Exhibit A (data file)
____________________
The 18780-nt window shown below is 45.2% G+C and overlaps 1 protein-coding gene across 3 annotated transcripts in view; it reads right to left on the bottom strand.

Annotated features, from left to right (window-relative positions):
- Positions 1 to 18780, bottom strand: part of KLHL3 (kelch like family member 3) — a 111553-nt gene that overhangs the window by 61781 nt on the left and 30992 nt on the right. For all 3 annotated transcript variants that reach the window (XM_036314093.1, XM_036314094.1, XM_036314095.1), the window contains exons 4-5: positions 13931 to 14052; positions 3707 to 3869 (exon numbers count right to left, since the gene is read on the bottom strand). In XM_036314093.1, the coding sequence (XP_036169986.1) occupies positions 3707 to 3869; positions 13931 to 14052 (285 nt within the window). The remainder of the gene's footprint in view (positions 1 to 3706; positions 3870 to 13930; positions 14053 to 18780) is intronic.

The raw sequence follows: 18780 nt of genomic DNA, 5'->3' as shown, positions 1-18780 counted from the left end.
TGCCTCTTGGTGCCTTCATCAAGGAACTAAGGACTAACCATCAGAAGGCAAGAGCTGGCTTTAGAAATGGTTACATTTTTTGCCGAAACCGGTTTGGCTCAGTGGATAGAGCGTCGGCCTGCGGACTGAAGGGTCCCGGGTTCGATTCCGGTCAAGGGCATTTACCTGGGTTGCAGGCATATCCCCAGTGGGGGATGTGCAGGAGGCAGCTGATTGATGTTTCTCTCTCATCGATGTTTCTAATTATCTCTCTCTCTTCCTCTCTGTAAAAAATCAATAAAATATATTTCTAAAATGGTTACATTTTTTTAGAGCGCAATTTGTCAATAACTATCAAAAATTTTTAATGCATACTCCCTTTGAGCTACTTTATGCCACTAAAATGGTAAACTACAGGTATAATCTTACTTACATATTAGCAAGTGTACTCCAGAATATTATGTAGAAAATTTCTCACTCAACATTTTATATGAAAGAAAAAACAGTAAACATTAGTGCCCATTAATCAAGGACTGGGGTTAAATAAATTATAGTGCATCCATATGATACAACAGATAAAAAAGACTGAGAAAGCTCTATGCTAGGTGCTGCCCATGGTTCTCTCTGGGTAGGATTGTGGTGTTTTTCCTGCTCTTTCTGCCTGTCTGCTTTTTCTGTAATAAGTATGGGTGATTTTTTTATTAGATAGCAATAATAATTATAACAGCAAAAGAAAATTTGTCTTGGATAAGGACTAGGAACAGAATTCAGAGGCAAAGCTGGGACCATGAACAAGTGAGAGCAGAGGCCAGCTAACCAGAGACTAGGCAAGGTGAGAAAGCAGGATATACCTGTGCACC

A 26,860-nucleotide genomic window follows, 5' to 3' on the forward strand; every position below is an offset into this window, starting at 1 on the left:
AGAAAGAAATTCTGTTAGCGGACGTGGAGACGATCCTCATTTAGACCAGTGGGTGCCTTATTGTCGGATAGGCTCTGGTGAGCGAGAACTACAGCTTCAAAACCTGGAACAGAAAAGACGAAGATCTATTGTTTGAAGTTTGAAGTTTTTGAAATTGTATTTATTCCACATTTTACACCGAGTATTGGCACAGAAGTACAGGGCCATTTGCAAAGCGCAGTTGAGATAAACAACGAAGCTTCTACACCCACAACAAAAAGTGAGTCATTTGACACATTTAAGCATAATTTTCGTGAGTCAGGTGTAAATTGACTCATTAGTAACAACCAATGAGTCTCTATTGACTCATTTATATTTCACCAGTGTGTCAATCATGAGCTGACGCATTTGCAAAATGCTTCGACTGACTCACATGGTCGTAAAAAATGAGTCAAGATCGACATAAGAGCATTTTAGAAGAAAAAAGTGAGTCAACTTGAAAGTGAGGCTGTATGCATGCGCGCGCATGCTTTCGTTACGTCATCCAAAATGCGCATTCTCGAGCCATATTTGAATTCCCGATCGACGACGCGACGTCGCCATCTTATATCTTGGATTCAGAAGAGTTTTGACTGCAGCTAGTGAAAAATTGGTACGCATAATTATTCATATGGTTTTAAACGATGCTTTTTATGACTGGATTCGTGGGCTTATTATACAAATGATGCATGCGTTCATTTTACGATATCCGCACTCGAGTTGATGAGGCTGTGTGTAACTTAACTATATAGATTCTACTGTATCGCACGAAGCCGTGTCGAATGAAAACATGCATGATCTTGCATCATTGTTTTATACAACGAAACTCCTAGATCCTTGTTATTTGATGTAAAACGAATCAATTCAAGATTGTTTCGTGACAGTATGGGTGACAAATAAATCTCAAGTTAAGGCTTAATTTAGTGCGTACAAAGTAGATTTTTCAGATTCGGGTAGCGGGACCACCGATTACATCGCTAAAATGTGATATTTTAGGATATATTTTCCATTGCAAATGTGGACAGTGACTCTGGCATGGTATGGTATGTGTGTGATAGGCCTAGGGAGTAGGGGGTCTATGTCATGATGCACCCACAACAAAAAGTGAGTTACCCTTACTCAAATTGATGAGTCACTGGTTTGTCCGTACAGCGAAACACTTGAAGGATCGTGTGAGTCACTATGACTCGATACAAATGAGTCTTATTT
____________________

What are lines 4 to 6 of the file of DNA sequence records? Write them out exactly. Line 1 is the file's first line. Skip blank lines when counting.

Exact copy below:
The raw sequence follows: 18780 nt of genomic DNA, 5'->3' as shown, positions 1-18780 counted from the left end.
TGCCTCTTGGTGCCTTCATCAAGGAACTAAGGACTAACCATCAGAAGGCAAGAGCTGGCTTTAGAAATGGTTACATTTTTTGCCGAAACCGGTTTGGCTCAGTGGATAGAGCGTCGGCCTGCGGACTGAAGGGTCCCGGGTTCGATTCCGGTCAAGGGCATTTACCTGGGTTGCAGGCATATCCCCAGTGGGGGATGTGCAGGAGGCAGCTGATTGATGTTTCTCTCTCATCGATGTTTCTAATTATCTCTCTCTCTTCCTCTCTGTAAAAAATCAATAAAATATATTTCTAAAATGGTTACATTTTTTTAGAGCGCAATTTGTCAATAACTATCAAAAATTTTTAATGCATACTCCCTTTGAGCTACTTTATGCCACTAAAATGGTAAACTACAGGTATAATCTTACTTACATATTAGCAAGTGTACTCCAGAATATTATGTAGAAAATTTCTCACTCAACATTTTATATGAAAGAAAAAACAGTAAACATTAGTGCCCATTAATCAAGGACTGGGGTTAAATAAATTATAGTGCATCCATATGATACAACAGATAAAAAAGACTGAGAAAGCTCTATGCTAGGTGCTGCCCATGGTTCTCTCTGGGTAGGATTGTGGTGTTTTTCCTGCTCTTTCTGCCTGTCTGCTTTTTCTGTAATAAGTATGGGTGATTTTTTTATTAGATAGCAATAATAATTATAACAGCAAAAGAAAATTTGTCTTGGATAAGGACTAGGAACAGAATTCAGAGGCAAAGCTGGGACCATGAACAAGTGAGAGCAGAGGCCAGCTAACCAGAGACTAGGCAAGGTGAGAAAGCAGGATATACCTGTGCACC

A 26,860-nucleotide genomic window follows, 5' to 3' on the forward strand; every position below is an offset into this window, starting at 1 on the left: